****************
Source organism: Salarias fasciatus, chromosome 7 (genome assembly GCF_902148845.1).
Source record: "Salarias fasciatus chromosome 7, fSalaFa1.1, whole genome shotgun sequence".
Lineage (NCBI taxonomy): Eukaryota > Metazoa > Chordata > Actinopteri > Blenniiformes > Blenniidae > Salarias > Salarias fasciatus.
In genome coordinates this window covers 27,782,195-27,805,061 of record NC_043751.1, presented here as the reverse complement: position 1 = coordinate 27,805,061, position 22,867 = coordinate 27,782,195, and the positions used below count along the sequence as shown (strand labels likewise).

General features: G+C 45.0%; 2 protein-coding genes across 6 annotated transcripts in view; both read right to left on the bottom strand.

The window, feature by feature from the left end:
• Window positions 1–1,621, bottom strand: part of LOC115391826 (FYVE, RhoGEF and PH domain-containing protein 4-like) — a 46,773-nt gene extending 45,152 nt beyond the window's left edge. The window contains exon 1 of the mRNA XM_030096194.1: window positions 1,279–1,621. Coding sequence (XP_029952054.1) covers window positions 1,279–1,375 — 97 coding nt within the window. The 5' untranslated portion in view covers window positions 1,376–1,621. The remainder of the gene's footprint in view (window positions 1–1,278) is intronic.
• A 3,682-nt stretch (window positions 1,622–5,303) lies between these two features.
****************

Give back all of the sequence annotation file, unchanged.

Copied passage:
Source organism: Salarias fasciatus, chromosome 7 (genome assembly GCF_902148845.1).
Source record: "Salarias fasciatus chromosome 7, fSalaFa1.1, whole genome shotgun sequence".
Lineage (NCBI taxonomy): Eukaryota > Metazoa > Chordata > Actinopteri > Blenniiformes > Blenniidae > Salarias > Salarias fasciatus.
In genome coordinates this window covers 27,782,195-27,805,061 of record NC_043751.1, presented here as the reverse complement: position 1 = coordinate 27,805,061, position 22,867 = coordinate 27,782,195, and the positions used below count along the sequence as shown (strand labels likewise).

General features: G+C 45.0%; 2 protein-coding genes across 6 annotated transcripts in view; both read right to left on the bottom strand.

The window, feature by feature from the left end:
• Window positions 1–1,621, bottom strand: part of LOC115391826 (FYVE, RhoGEF and PH domain-containing protein 4-like) — a 46,773-nt gene extending 45,152 nt beyond the window's left edge. The window contains exon 1 of the mRNA XM_030096194.1: window positions 1,279–1,621. Coding sequence (XP_029952054.1) covers window positions 1,279–1,375 — 97 coding nt within the window. The 5' untranslated portion in view covers window positions 1,376–1,621. The remainder of the gene's footprint in view (window positions 1–1,278) is intronic.
• A 3,682-nt stretch (window positions 1,622–5,303) lies between these two features.